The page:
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Friday, September 11, 2009


Yemen has established itself as a tourist destination, attracting travellers with its strikingscenery and spectacular Islamic and pre-Islamic architecture. Yemen boasts hugely varied landscapes, from magnificentmountains to lush fruit-growing valleys to semi-arid plains and wide sandy beaches. The towns and cities hide souks and spice markets, mosques and ancient city walls.

To the
Romans, Yemen was Arabia Felix, whose mountains and fertile areas distinguished it from the barren desert of the rest of the Arabian peninsula. After the fall of the Roman Empire, Yemen came into the seventh century under the influence of Islam. It remained within the orbit of various regional powers until, in the 15th century, it became a flashpoint in the struggle between the Egyptians and the Ottoman Empire. During the early 17th and early 19th centuries, the struggle for control was between the Europeans and the Ottomans. Split in two by political and civil warfare throughout the 1960s, 70s and 80s, Yemen was finally reunited in 1990 under Ali Abdullah Saleh.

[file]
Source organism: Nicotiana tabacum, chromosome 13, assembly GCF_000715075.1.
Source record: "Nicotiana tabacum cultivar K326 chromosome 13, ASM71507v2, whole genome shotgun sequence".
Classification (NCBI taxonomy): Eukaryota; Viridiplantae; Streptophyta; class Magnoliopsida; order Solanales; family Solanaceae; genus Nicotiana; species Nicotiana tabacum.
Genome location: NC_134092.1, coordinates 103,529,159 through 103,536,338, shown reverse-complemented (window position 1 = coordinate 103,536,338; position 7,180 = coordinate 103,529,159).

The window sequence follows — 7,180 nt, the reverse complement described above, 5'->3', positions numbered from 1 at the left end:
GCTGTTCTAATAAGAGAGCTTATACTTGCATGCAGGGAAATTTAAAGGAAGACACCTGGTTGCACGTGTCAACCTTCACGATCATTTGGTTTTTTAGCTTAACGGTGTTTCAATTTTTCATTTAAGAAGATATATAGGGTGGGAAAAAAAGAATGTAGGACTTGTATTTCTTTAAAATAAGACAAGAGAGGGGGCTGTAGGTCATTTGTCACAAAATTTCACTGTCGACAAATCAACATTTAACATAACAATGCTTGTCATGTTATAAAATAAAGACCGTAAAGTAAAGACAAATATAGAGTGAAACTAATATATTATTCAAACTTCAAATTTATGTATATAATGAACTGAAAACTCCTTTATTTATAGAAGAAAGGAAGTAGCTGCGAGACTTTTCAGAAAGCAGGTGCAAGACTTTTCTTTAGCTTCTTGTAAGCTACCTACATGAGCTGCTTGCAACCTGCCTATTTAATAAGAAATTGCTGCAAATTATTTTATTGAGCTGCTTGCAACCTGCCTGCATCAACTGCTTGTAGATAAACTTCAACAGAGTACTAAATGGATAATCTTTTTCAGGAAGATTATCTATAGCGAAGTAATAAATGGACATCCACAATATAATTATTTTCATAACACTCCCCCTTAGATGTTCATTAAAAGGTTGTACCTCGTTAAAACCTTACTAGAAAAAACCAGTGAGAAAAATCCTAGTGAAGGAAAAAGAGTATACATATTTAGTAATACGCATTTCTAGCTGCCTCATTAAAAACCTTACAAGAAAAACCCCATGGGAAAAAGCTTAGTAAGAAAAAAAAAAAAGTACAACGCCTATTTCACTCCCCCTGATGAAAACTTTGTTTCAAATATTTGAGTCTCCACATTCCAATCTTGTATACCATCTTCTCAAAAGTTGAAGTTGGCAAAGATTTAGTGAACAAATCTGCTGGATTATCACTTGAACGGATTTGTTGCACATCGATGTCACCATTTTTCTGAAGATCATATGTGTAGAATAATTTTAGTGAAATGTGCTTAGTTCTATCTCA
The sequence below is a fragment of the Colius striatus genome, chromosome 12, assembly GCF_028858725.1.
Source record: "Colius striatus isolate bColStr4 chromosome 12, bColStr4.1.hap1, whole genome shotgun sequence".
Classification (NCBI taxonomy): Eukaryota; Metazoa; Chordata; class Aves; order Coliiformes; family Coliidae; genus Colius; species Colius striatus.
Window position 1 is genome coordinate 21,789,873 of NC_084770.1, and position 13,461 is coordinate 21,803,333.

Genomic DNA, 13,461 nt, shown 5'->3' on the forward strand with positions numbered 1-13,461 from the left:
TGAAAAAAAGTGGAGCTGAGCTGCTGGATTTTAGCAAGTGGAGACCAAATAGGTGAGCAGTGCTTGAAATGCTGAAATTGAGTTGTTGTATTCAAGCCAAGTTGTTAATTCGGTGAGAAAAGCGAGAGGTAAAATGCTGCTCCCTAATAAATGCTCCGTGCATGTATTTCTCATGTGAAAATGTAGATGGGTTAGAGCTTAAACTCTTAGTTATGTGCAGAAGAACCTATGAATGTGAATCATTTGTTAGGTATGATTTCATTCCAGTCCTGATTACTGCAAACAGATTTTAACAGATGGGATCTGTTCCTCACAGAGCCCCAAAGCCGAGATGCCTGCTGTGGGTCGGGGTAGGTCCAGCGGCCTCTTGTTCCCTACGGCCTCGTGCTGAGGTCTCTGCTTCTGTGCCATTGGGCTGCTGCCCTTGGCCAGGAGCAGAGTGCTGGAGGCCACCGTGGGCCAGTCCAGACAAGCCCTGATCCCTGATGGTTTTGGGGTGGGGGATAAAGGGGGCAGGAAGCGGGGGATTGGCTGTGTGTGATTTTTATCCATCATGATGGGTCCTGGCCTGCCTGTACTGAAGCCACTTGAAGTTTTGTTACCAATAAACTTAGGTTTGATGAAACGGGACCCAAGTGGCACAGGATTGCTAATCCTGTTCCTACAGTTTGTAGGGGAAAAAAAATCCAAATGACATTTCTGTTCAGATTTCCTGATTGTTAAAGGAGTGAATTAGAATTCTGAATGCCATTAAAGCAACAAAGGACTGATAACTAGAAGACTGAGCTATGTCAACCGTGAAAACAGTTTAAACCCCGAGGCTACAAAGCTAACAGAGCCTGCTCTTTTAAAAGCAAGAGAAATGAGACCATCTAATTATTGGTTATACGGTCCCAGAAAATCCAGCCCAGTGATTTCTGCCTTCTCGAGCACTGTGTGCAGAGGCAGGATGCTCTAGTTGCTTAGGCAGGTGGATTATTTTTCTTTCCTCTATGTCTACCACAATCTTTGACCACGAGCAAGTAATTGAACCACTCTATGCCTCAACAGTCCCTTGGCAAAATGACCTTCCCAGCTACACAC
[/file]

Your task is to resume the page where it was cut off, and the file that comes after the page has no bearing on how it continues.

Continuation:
The country is home to numerous significant
archaeological sites, whileadventure travellers can enjoy camping and trekking in the unique Socotraarchipelago, which counts over 270 endemic species among its enormous range of wildlife and plant life